• Library Journal

    Starred review from January 1, 2016

    Sacks's (Awakenings; The Man Who Mistook His Wife for a Hat) powerful look back at his remarkable life was published posthumously. The book chronicles the famous author's thoughts, wishes, regrets, and, above all, feelings of love, happiness, and gratitude even as he faced the cancer that ended his life last year at 82. In essays that originally appeared in print in the New York Times, Sacks relates what makes him happy--simply to be alive on a beautiful day, for example--as well as what causes him sadness as he ages. He considers people he has known and loved and how they approached death and candidly discusses his feelings upon learning that his cancer had metastasized and was terminal. Surprisingly, the writings feature themes related to physics rather than biology, with Sacks explaining that "Times of stress...have led me to turn, or to return, to the physical sciences, a world where there is no life, but also no death." While the book shows no dimming of intellect--indeed, the material offers incisive, poignant observations--the author's usual scientific narrative has in places been supplanted by wistful musings on life and love. The essays also tie up the strands of a career spent investigating and writing, mentioning various projects, mentors, and books along the way. VERDICT A perfect gift for thoughtful readers, and a title that belongs in science and biography collections.--Henrietta Verma, formerly with Library Journal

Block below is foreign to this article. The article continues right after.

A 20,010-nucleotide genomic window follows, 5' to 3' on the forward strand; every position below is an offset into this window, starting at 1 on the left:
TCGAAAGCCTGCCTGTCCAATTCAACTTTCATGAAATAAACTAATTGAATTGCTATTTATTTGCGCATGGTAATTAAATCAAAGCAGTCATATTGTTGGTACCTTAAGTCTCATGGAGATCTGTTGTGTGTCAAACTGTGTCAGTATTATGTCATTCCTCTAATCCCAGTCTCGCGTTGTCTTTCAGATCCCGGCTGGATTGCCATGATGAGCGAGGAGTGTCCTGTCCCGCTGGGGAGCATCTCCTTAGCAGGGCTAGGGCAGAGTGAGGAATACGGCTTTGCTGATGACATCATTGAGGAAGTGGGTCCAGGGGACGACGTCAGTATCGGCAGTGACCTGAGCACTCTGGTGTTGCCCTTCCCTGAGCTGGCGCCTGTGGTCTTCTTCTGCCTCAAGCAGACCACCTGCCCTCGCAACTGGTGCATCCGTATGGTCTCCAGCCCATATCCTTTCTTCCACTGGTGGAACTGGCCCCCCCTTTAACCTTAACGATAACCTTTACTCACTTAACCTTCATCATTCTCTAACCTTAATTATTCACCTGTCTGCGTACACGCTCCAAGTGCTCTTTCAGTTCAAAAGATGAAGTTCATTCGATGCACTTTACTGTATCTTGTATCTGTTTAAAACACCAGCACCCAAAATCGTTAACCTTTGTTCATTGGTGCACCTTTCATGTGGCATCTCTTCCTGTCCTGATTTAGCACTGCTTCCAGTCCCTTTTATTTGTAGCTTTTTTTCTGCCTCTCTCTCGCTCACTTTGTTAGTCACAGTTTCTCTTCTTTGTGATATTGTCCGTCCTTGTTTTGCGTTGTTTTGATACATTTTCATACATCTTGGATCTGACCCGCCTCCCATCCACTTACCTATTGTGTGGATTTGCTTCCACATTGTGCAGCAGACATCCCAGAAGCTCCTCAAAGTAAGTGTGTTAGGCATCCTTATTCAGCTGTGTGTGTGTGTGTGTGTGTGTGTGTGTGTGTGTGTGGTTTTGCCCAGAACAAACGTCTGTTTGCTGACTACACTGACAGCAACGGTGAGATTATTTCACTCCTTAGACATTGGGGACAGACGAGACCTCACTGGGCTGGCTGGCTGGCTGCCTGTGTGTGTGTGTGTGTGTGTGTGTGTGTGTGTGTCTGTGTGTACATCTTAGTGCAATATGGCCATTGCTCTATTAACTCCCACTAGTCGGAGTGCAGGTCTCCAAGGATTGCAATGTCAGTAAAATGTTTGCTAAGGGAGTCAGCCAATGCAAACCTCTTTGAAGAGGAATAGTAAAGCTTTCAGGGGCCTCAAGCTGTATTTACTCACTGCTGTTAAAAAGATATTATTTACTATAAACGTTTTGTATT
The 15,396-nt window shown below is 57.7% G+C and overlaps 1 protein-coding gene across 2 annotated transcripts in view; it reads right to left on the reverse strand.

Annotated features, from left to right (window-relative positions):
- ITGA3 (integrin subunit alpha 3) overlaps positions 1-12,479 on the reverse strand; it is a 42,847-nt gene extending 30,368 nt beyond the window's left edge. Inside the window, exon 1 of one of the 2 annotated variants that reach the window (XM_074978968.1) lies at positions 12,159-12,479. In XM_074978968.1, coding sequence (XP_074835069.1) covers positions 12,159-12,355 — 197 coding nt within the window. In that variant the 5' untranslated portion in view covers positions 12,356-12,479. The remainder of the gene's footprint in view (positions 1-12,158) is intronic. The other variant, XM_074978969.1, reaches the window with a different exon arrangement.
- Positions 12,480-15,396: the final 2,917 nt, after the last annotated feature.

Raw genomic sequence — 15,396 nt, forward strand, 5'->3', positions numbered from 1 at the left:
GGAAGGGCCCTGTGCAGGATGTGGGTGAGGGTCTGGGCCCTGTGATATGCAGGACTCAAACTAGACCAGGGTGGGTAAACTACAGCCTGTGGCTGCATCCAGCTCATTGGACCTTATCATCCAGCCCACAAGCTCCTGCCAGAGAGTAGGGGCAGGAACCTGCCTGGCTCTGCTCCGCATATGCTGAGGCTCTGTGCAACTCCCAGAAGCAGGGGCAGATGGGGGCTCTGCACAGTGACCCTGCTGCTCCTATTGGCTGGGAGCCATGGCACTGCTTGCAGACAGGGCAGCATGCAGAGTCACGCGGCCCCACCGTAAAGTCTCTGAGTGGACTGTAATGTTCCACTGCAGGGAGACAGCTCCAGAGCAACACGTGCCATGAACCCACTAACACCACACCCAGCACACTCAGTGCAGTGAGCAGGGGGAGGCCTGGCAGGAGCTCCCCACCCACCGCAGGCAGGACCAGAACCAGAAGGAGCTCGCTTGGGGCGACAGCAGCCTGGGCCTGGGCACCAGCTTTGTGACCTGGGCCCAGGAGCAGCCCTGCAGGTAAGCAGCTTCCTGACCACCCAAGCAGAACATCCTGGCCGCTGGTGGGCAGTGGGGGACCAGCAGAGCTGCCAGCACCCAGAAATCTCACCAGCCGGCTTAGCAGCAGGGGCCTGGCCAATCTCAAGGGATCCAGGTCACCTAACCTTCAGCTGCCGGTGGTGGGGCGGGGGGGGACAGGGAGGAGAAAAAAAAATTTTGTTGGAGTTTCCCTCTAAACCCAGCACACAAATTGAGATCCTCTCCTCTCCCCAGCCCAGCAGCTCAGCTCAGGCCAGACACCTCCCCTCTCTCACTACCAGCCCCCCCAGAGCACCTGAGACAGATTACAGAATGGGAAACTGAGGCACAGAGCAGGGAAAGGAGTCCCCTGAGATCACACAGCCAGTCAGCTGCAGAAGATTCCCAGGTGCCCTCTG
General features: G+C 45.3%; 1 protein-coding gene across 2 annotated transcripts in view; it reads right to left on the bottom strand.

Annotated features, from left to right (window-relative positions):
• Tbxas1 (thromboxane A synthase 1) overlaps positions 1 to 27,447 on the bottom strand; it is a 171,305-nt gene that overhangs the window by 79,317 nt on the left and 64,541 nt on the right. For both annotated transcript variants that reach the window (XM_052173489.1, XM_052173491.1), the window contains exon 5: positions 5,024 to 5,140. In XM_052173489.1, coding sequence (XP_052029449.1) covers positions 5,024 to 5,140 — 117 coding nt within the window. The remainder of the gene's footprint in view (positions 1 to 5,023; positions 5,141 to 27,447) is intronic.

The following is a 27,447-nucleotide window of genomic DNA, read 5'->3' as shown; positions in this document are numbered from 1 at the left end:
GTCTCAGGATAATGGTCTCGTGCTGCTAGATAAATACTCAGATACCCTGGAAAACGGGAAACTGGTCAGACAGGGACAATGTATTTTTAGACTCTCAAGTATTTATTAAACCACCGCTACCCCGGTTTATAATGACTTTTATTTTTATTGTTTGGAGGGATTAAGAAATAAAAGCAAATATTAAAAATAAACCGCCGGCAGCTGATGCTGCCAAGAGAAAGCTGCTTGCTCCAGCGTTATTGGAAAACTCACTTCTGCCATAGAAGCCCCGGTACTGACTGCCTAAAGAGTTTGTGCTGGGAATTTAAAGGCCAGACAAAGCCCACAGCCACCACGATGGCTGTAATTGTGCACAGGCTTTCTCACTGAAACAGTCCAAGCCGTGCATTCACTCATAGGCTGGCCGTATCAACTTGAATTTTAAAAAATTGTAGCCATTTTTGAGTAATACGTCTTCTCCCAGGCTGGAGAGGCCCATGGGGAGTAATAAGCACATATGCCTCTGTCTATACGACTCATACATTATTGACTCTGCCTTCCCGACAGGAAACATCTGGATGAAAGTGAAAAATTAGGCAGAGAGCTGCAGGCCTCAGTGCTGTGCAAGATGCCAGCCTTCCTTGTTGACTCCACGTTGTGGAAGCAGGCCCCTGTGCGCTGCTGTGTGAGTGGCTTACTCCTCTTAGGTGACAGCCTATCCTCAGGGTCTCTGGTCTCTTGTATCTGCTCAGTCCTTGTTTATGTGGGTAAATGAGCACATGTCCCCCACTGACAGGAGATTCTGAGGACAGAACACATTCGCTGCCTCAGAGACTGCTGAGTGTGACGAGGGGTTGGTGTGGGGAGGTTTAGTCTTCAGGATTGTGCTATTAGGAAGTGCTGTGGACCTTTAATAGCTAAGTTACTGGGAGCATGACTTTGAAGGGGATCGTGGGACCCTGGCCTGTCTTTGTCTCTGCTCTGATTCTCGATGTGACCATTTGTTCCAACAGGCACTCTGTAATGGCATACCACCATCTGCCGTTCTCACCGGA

Copyright 2016 Library Journal, LLC Used with permission.